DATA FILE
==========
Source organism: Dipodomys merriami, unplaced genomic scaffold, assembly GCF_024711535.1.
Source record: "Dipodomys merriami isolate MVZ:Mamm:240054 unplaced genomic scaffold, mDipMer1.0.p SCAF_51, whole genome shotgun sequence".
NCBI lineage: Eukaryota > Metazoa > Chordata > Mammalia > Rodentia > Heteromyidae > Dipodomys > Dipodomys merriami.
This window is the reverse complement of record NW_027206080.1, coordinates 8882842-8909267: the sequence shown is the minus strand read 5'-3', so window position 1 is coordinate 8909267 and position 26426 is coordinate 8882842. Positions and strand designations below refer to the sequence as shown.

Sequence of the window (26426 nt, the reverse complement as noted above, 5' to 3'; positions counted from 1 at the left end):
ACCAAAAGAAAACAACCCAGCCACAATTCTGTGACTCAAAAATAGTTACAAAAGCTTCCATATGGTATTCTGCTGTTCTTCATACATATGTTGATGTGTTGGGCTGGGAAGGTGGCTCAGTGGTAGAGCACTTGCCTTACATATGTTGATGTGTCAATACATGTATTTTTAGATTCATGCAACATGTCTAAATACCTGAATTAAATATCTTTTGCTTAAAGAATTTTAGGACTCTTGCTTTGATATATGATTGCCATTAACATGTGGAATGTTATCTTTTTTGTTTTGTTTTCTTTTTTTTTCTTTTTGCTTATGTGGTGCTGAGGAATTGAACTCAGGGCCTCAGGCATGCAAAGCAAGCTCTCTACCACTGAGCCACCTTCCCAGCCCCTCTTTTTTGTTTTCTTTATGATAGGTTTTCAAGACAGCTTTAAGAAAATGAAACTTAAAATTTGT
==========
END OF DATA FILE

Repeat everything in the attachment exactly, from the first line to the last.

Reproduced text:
Source organism: Dipodomys merriami, unplaced genomic scaffold, assembly GCF_024711535.1.
Source record: "Dipodomys merriami isolate MVZ:Mamm:240054 unplaced genomic scaffold, mDipMer1.0.p SCAF_51, whole genome shotgun sequence".
NCBI lineage: Eukaryota > Metazoa > Chordata > Mammalia > Rodentia > Heteromyidae > Dipodomys > Dipodomys merriami.
This window is the reverse complement of record NW_027206080.1, coordinates 8882842-8909267: the sequence shown is the minus strand read 5'-3', so window position 1 is coordinate 8909267 and position 26426 is coordinate 8882842. Positions and strand designations below refer to the sequence as shown.

Sequence of the window (26426 nt, the reverse complement as noted above, 5' to 3'; positions counted from 1 at the left end):
ACCAAAAGAAAACAACCCAGCCACAATTCTGTGACTCAAAAATAGTTACAAAAGCTTCCATATGGTATTCTGCTGTTCTTCATACATATGTTGATGTGTTGGGCTGGGAAGGTGGCTCAGTGGTAGAGCACTTGCCTTACATATGTTGATGTGTCAATACATGTATTTTTAGATTCATGCAACATGTCTAAATACCTGAATTAAATATCTTTTGCTTAAAGAATTTTAGGACTCTTGCTTTGATATATGATTGCCATTAACATGTGGAATGTTATCTTTTTTGTTTTGTTTTCTTTTTTTTTCTTTTTGCTTATGTGGTGCTGAGGAATTGAACTCAGGGCCTCAGGCATGCAAAGCAAGCTCTCTACCACTGAGCCACCTTCCCAGCCCCTCTTTTTTGTTTTCTTTATGATAGGTTTTCAAGACAGCTTTAAGAAAATGAAACTTAAAATTTGT